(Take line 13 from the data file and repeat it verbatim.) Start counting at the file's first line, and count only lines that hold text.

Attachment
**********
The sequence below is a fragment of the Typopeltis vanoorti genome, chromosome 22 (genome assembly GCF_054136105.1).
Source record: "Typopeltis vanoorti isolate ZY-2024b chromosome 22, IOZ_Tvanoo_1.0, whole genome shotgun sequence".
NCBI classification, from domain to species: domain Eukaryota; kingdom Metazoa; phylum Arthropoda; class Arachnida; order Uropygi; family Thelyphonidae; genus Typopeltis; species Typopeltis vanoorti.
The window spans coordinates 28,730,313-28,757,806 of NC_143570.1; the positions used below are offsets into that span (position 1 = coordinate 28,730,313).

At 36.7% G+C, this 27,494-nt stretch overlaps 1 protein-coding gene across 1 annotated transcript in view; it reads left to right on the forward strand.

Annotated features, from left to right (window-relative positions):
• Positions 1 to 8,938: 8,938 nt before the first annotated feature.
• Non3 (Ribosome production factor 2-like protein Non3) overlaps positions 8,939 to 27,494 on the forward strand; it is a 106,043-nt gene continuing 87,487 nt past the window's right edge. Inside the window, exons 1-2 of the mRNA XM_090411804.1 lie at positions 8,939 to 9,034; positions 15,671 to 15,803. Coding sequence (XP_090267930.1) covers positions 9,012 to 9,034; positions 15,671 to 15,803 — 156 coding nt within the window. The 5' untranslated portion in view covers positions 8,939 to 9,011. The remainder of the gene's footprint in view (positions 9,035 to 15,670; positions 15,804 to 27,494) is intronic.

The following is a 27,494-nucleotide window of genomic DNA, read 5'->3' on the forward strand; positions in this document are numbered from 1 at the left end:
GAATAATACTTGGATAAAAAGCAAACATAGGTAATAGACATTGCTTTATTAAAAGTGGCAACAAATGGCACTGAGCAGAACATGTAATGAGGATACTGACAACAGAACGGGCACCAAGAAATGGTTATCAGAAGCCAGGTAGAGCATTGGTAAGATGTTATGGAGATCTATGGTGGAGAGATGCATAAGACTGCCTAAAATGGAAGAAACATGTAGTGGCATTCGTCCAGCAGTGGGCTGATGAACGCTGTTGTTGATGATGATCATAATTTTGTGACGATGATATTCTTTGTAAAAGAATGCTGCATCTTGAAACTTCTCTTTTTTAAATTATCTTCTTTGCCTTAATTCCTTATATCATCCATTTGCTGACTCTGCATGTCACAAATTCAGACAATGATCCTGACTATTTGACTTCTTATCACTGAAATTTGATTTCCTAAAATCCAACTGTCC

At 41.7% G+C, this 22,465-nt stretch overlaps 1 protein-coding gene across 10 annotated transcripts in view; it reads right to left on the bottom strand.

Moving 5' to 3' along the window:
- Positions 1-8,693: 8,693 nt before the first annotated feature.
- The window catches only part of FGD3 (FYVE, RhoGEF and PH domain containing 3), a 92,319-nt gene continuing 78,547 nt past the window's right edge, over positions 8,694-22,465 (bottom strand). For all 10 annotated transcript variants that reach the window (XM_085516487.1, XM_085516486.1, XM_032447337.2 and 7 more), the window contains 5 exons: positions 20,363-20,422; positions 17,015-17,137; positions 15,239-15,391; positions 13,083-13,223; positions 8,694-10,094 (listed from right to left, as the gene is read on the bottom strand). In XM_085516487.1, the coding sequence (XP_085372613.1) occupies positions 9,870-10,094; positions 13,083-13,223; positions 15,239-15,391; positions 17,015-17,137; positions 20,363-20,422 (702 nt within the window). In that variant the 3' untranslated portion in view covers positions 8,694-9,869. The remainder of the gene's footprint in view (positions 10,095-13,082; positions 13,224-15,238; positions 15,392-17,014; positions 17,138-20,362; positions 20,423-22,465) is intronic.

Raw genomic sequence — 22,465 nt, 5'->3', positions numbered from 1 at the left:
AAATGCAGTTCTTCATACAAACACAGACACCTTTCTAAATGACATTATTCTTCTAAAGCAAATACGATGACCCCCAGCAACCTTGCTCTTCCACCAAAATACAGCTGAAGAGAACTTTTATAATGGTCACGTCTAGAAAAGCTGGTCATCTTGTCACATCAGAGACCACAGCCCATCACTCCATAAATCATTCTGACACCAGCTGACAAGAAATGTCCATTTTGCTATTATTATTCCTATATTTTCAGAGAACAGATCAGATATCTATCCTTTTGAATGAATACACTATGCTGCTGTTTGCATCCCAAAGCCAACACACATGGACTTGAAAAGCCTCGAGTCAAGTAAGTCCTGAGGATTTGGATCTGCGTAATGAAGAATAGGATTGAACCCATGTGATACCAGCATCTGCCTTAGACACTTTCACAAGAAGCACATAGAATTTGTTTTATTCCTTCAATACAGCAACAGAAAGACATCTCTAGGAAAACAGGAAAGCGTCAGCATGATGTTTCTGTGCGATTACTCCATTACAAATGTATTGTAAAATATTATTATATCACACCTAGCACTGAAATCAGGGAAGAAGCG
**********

- Positions 1-8,693: 8,693 nt before the first annotated feature.